04/07/09 — City Council denies Berkeley-Maplewood rezoning request

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City Council denies Berkeley-Maplewood rezoning request

By Catharin Shepard
Published in News on April 7, 2009 1:46 PM

The northeast corner of Berkeley Boulevard and Maplewood Drive will not be rezoned, the Goldsboro City Council decided Monday night.

Following the recommendation of the city Planning Commission, the council voted unanimously to deny the rezoning from office and institutional to neighborhood business that had been sought by Dillon Wooten Jr.

Several members of the Maplewood community spoke out against the proposal at the March 16 council meeting, citing safety, noise and traffic concerns.

A petition against the rezoning was signed by more than 40 percent of affected residents. The same proposal was previously brought before the council and denied in 2001.

During the work session in the City Hall Addition, the council decided to remove from the night's agenda a proposed street closing for a section of North Center Street from West Holly Street to Royall Avenue. The Planning Commission recommended denying the proposal, suggesting that the road be left open to allow access to downtown from Royall Avenue.

Also during the work session, the council approved the city Fire Department's purchase of a used truck being sold by Seymour Johnson Air Force Base that will be used as a command vehicle. The truck can be purchased for about $18,000, much less than the more than $26,000 it would have cost the city to buy a new truck.

Replacing public works, fire department and police vehicles will be a consideration in the 2009-2010 budget, city officials said. The city finance and city manager's offices are preparing a proposed budget and expect to present it to the council by April 20, said City Manager Joe Huffman.

"It looks really difficult this year. We have to do the fire trucks. Some of these things make sense, but a lot of them we're thinking we better not do," Huffman said.

In other business, the council approved the proposed name change for Courtyard Circle as part of the meeting's consent agenda. Property management company McClain Barr and Associates sought to change the name to Day Circle, though police expressed concerns of confusion over the change.

The council voted to recommend the police department pursue a grant that will provide in-car camera systems for officers in Goldsboro and Sheriff's deputies in Wayne County. The cameras are installed in the position of the rearview mirror inside the cars. Each office may receive $135,929 from the grant.

Goldsboro citizen Gene Jackson of Silver Fox Circle spoke before the council during the public comment period to address the council about crime and safety in downtown Goldsboro. Jackson's family home on Oak Street burned down on March 16 under what Jackson said police believed to be suspicious circumstances.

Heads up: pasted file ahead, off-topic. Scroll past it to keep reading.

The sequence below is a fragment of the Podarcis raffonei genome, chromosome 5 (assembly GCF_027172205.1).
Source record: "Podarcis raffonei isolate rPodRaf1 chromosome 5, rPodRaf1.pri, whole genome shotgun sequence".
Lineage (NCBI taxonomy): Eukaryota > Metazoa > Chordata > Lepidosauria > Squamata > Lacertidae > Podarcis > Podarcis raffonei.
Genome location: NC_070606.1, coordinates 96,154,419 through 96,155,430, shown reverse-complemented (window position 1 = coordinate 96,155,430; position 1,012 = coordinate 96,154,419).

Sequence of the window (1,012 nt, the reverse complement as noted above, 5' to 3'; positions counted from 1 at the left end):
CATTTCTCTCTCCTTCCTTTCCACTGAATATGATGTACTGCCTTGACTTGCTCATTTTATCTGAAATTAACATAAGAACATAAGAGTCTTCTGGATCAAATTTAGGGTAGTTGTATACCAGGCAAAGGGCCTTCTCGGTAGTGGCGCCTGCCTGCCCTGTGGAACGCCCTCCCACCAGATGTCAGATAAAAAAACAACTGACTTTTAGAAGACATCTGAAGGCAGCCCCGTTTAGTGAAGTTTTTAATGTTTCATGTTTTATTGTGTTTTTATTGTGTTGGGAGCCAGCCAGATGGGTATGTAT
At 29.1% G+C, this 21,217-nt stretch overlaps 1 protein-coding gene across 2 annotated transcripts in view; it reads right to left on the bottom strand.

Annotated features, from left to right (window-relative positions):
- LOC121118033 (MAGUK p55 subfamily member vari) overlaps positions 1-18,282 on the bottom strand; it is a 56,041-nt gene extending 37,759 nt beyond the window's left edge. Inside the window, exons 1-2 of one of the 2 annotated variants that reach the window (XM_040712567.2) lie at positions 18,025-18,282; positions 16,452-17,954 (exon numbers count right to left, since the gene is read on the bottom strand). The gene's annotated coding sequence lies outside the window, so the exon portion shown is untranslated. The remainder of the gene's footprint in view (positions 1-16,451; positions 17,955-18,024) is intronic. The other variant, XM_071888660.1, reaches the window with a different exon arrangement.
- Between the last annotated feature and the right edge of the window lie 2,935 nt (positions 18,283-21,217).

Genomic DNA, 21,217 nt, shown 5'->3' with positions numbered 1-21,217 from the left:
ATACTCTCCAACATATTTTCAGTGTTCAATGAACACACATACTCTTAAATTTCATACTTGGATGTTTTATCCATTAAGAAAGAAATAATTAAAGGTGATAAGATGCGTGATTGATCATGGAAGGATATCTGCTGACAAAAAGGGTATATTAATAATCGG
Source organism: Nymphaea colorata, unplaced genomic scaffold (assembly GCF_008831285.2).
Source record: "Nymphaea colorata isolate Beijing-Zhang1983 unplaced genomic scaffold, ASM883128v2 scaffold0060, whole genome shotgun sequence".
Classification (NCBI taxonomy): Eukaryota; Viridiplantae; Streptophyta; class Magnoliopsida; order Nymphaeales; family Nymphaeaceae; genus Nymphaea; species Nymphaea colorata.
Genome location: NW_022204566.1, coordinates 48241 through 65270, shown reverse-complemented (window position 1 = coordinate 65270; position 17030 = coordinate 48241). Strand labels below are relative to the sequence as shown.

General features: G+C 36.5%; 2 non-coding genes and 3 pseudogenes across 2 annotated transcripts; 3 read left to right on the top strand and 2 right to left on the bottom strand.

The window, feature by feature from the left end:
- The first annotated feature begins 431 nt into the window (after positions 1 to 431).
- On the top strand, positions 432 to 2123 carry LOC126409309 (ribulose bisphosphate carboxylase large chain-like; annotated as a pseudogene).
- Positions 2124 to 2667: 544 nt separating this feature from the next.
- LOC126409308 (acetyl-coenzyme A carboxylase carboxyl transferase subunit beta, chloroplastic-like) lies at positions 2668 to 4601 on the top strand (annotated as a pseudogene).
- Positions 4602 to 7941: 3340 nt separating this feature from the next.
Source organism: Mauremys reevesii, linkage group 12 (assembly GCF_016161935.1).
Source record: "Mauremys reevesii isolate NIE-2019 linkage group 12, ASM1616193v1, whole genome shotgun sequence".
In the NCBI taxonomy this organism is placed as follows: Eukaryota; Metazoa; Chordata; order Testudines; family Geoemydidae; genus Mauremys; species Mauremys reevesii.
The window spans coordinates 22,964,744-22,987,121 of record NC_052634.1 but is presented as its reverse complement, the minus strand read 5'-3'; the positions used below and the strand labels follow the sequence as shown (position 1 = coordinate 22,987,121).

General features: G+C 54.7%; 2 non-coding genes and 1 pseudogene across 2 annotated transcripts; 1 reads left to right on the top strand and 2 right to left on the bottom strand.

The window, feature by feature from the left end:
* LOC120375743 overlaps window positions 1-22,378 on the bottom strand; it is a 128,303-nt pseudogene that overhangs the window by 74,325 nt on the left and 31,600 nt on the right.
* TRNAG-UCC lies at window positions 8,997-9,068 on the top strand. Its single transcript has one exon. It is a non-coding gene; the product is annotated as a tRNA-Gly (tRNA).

Several council members expressed their sympathy.

"We are heavily aware of the problems of downtown," said Mayor Pro-Tem Chuck Allen. "We think we're making a difference, but it is a mean, mean subject."


*The city voted to accept an informal bid in the amount of $21,662.30 to replace playground equipment at the W.A. Foster Center. The low bid was placed by N.C. Playscape Construction.

*Five streets will transfer from the NCDOT to city authority as part of Annexation Phase 11. The streets are Kelly Drive, Ashby Lane, Livingston Drive, Plantation Road and West Tarklin Drive.

*The council approved closing part of Chestnut Street from John Street to Center Street for the Viva Goldsboro festival on May 2. Organizer Willie Cartagena said the festival will include a car show, activities for children and much more.

*The energy committee discussed during the work session possible ways to save money on the city's utility bills. Replacing the street lights, the city's largest energy consumer, with more energy efficient models could save up to 43 percent on the current electricity bill, according to the committee. Funding for the replacements could come from an energy efficiency and conservation block grant in the amount of $183,600.

*The council approved a rezoning request for the corner of North Spence Avenue and Highway 70 to allow for a Bojangles' sign. In a related item, the council also approved a site and landscape plan for a new Bojangles' restaurant to be built on the property.

*The council approved site and landscape plans for the new Cherry Hospital, an Auto Zone which will take over the old Rex Appliances building on Berkeley Boulevard and the new Eastern Chapel Missionary Baptist Church.

*The council also approved of naming Mike Pate to the Stoney Creek Park Alliance board of directors. According to city officials, Pate will allow the use of his lands adjacent to the park to be used as part of the bike and/or walking trails planned for the park.

*The mayor read a resolution supporting the Veteran Government Bond, Stamp and Coin program.

*The mayor also read statements proclaiming April to be Jazz Appreciation Month, Month of the Military Child, Healthy Marriage and Responsible Fatherhood Month and Child Abuse Prevention Month.